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Part of an infantry company, three or four platoons making up a company. Usually commanded by a lieutenant and consisting of up to 35 men.
Politics and Leadership
In early Canada, politics and leadership, especially military command, were embodied in the authority of the colonial governor general who was both the civic and military head. The governor general was always a senior military officer until the 1830s when the function of military commander became increasingly distinct. This was notably the case during the 1837-1838 rebellions when the Commander of the Forces, Sir John Colborne, had complete military control.
The governor general’s office became protocolary, much as it is today, with the advent of responsible government in the late 1840s and Confederation from 1867. Politics and overall national leadership were led by prime ministers while military leadership went to the general commanding the small Canadian forces. These were invariably British officers until the First World War when, in 1917, the highly talented Sir Arthur Currie took command of the Canadian Corps on the Western Front. Thereafter, Canadians commanded the Canadian forces.
Papal army of international, Catholic volunteers, called by Pope Pius IX to defend Rome and its territories during the Italian unification wars of the 1860s. The papal call for help was read from every pulpit in the Catholic world including French Canada with the result that, in spite of stringent recruiting standards and financial stress, over five hundred Canadians served as Pontifical Zouaves between 1868 and the fall of Rome in 1870. It was, until the South African War, the largest military contingent of Canadians to serve overseas. In Rome, the Canadians were incorporated into the Corps of Pontifical Zouaves that had been organized by French officers since 1860 to embody the mostly French-speaking foreign volunteers. The unit operated in French and had a then very fashionable Zouave-style uniform of grey trimmed with red (grey-blue trimmed with black for officers). The Canadians were deployed to chase bandits and guerrillas in the hills, at which they proved quite adept, suffering few deaths (most of which were due to sickness). Following their repatriation, the veterans formed their own association and para-military groups of Zouaves sprang up in many parishes in French Canada, acting as church guards and providing security escorts in church processions and other formal religious events.
The Canadian Zouaves became open to all in 1900 and were organized into the "Régiment des Zouaves Pontificaux Canadiens", which had over twenty companies and at least 1,500 volunteers. They formed a parallel militia and, in many towns, were more popular and numerous than the local unit of the Canadian Militia, an organization perceived by many in French Canada to favour Anglophones, Protestants and French-Canadian bourgeois with political ambitions. In the Zouaves, a military-minded French-Canadian could communicate and perform drill in his own language with no hassles (which compensated for not having "drill pay"), be promoted without prejudice, serve his faith in an age when religion was important in the social cohesion of his national community, be exposed to bits of French Army tradition and wear a distinct uniform that was not British, even if he had to buy it. And, for its legitimacy, the regiment enjoyed the patronage of the Catholic cardinal of Canada and the approval of the Pope himself. Bemused Canadian Militia authorities of the day never quite understood, nor really cared, what the Zouaves represented but did issue obsolete arms to some units, such as the Snider-Enfield rifles issued to the Trois-Rivières company. Suggestions to raise French-Canadian Zouave regiments within the Canadian Militia were all rejected. With the rapid and great changes in French-Canadian society from the 1960s, which included demise from the Church, and the evolution of the Canadian Forces toward bilingualism and a multicultural environment, the Zouaves, who still had over 1,500 volunteers in five battalions in 1968, became irrelevant and had disappeared by the 1980s. Remarkably, the Canadian Pontifical Zouaves wore exactly the same uniform as in the 1860s until 1968 when the baggy trousers were replaced by normal trousers.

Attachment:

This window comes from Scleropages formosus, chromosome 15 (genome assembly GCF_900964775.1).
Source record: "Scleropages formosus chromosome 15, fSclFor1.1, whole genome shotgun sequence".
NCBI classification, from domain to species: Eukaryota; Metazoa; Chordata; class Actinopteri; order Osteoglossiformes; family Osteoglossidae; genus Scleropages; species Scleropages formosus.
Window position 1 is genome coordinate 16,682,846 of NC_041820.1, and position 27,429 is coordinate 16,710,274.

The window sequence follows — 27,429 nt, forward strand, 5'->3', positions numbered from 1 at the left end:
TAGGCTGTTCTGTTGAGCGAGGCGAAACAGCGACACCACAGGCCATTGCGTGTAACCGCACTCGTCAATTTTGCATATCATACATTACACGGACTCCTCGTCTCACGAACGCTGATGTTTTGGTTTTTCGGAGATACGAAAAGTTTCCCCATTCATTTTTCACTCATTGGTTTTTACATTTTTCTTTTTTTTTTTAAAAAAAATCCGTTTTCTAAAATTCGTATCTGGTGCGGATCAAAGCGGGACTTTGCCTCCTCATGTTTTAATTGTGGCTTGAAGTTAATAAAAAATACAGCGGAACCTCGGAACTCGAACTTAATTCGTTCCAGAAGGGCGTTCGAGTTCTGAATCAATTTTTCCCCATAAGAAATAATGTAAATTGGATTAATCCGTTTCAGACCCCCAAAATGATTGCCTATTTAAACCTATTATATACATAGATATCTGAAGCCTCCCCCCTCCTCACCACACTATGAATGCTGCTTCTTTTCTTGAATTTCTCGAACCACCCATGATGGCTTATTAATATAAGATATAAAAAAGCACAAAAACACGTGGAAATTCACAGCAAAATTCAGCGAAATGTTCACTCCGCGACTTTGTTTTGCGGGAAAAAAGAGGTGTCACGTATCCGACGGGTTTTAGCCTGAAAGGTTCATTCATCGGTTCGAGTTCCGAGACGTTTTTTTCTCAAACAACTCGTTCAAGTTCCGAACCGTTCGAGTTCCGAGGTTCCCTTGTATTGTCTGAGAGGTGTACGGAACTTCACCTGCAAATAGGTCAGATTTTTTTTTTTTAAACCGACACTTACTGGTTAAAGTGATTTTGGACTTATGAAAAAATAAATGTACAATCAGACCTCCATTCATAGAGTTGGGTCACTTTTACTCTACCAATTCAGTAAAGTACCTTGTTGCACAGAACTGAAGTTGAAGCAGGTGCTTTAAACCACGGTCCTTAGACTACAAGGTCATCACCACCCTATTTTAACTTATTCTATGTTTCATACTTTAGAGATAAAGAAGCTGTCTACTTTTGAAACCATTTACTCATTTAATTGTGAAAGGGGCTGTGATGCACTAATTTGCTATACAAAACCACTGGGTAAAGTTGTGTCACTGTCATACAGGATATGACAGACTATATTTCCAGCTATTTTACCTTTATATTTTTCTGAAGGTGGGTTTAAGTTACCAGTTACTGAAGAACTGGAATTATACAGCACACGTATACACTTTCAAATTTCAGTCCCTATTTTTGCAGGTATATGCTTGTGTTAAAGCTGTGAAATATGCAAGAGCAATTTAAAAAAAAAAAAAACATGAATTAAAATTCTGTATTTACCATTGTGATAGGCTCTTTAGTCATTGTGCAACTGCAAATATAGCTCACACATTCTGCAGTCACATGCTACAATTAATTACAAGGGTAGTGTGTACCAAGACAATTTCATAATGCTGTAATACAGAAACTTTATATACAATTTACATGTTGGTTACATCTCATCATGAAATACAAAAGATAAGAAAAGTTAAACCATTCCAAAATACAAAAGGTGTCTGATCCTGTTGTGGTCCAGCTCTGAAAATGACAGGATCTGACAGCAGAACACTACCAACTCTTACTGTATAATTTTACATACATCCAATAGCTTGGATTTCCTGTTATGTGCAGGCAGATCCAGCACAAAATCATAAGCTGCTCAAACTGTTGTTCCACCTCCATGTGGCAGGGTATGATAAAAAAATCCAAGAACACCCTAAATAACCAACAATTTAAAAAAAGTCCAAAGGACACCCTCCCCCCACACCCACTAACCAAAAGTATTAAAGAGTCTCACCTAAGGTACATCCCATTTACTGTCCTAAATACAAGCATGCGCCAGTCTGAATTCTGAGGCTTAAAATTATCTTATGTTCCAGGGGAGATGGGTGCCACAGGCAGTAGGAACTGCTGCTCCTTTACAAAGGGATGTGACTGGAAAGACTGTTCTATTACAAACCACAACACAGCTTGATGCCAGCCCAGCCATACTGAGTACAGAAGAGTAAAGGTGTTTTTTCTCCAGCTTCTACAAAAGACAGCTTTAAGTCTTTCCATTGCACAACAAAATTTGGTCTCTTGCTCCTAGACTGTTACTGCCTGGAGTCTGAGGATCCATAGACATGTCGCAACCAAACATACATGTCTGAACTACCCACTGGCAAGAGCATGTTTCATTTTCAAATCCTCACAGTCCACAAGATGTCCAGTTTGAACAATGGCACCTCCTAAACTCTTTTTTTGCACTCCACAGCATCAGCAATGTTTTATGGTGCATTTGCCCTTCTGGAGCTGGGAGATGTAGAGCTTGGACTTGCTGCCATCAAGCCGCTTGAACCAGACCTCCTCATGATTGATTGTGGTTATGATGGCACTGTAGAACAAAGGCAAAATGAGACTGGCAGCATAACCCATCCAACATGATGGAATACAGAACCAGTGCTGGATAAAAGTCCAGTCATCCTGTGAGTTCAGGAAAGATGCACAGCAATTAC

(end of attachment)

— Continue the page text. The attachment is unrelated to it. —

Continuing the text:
See also: Zouaves
A flower that grows wild in northern France and Belgium, the red poppy has become the symbol of remembrance for war dead in Canada and around the world. This symbols originates from Canadian Major John McCrae’s famous and deeply moving poem "In Flanders Field", where "…the poppies blow, Between the crosses, row on row" and "If ye break the faith with us who die, We shall not sleep, though poppies grow, In Flanders fields." Published in December 1915, McCrae’s poem quickly spread worldwide and is possibly the best know war poem ever.
Wearing a poppy in remembrance was first done in late 1918 by an American lady, Moina Michael, who was inspired by McCrae’s poem and wore a poppy in memory of the millions who had fallen, while working at a New York City YMCA (Young Men’s Christian Organization) canteen. The practice quickly caught on. In 1920, handmade paper poppies started to be sold in France for the benefit of destitute children living in war areas and, in November 1921, the paper poppies appeared in Canada. They have been with us ever since, worn on November 11 in remembrance to all veterans, and especially to those Canadians who, to quote McCrae’s poem, "Short days ago…lived, felt dawn, saw sunset glow, Loved and were loved, and now…lie, in Flanders fields" and all over the world, wherever Canadians fought.
A place, point, fort, etc. for which a soldier is responsible or at which he is stationed. Also, to move soldiers or units from one place or organization to another.